One basic principle is obvious: Farmers Fighting Poverty is demand driven. The cooperating farmers’ organisations define their activities and the partnerships they consider relevant, with public and with private sector, or with other parties in agro-food chains.
They partner with one of the agri-agencies, eventually from a very early stage, to define their cooperation. Bottom-line is that the strategic interests of farmers, as perceived by farmers themselves, are not compromised. Within Farmers Fighting Poverty, the cooperation is:
1. focused: Participants (actors) are membership  based farmers’ organisations (only)
2. demand driven: all activities are proposed by the farmers’ organisations themselves
3. two-pronged: Funding (grants as well as mobilisation of loans and equity), and advisory services.
4. farmer-to-farmer: Advisory services focus on peer-to-peer cooperation between farmers’ organisations
5. flexible: Implementation is flexible to cope with changing (political, environmental, economic) circumstances.
6. comprehensive: support addresses a broad range of deliverables, from internal organisational capacity to economic operations.
Relationship with partnering farmers’ organisations
Agri-agencies support the existing self-driven organizing efforts of family farmers and help them to defend their strategic interests, among others avoiding or reducing their dependency of other stakeholder groups and chain partners, by strengthening their organisations and cooperatives. Agri-agencies only work with organized farmers’, not with individuals.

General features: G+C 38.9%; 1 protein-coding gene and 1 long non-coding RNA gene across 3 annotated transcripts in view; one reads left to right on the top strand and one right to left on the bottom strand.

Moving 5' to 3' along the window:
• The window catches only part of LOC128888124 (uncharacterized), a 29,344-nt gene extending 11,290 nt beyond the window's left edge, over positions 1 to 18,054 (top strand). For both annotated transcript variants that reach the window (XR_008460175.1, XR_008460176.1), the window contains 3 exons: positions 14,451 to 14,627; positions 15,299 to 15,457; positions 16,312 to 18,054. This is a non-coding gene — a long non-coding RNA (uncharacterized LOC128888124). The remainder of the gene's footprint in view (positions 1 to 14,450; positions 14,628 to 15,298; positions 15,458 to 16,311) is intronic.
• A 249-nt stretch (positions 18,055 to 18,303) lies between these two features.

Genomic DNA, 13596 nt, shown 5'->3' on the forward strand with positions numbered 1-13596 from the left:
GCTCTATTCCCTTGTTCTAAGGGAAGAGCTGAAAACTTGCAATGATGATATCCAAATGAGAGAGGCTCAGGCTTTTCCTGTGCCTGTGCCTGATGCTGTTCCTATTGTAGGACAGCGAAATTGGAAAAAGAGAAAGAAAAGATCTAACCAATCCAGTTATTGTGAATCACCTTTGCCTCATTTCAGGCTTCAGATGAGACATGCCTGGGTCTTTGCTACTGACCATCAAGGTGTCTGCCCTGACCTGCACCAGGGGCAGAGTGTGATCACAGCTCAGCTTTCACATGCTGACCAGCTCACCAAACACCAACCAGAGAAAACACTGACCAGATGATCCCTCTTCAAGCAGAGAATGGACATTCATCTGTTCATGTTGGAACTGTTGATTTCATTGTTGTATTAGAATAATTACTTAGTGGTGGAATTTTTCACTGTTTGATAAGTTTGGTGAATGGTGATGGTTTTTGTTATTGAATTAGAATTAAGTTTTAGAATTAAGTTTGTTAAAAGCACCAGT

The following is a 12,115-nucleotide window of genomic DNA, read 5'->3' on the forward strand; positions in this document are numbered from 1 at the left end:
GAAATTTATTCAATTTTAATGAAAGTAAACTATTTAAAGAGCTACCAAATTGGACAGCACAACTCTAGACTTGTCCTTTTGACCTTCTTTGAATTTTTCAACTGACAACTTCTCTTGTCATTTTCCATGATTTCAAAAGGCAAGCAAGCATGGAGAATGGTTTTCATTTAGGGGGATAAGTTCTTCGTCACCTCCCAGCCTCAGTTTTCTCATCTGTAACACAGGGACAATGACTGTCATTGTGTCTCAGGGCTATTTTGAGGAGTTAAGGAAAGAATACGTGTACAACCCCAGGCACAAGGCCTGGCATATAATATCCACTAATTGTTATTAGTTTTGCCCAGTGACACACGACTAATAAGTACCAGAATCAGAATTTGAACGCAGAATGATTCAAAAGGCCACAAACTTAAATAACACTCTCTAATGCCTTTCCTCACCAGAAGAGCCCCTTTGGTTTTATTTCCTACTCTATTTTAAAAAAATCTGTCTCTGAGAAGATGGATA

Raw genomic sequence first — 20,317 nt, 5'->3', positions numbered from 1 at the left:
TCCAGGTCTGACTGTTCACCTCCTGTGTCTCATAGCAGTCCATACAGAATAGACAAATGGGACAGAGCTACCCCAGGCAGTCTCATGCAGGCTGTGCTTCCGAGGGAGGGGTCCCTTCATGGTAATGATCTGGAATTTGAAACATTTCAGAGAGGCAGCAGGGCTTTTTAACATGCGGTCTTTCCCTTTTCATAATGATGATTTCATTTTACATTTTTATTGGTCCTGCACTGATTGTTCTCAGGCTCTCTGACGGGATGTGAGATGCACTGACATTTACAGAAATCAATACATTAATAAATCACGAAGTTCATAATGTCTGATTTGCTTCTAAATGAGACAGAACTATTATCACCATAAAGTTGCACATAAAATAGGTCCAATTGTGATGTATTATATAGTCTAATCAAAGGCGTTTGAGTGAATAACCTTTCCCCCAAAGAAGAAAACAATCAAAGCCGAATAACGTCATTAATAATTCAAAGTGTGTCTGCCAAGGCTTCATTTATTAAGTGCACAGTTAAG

Because of the complex and strategic challenges that need to be tackled by farmers’ organisations, the relationship with supportive agri-agencies is inspired by a long-term vision and is therefore generally not limited to the duration of a regular project cycle.
Avoiding financial dependency of grant money is a permanent attention point that is incorporated in this long term partnership. Grants are hereby considered as seed money, not as a structural source of income. Grants are required to finance seed projects, (inter)national advice, training and exchanges. International grants are hereby often a crucial element to overcome structural barriers in the development of farmers’ organisations and can be needed over a longer period.
A consolidated approach
An first comprehensive inventory of lessons learned from three years of Farmers Fighting Poverty, involving external consultants and prepared by field missions, was discussed in an open mid-term performance review meeting (Brussels, 2010), with representatives of donor governments, the European Commission, partner institutions (IFAD) and farmers’ organisations, members of AgriCord.
Since 2015, an annual consolidated report  covers activities and results of Farmers Fighting Poverty as whole, all sources of funding included, and also discussed as performance review (Brussels, 2015) with AgriCord’s technical and financial partners. Obviously, and based upon Agro-info.Net database, activities as well as results can still be linked and properly reported to each individual source of funding.
 Membership is often based on households. We aim for an inclusive and non-discriminatory membership to all rights-holders associated with the organisation. Beyond formal membership, the genuine representation of all active farmers at household level is important.
 The 2016 consolidated report is available upon request email@example.com.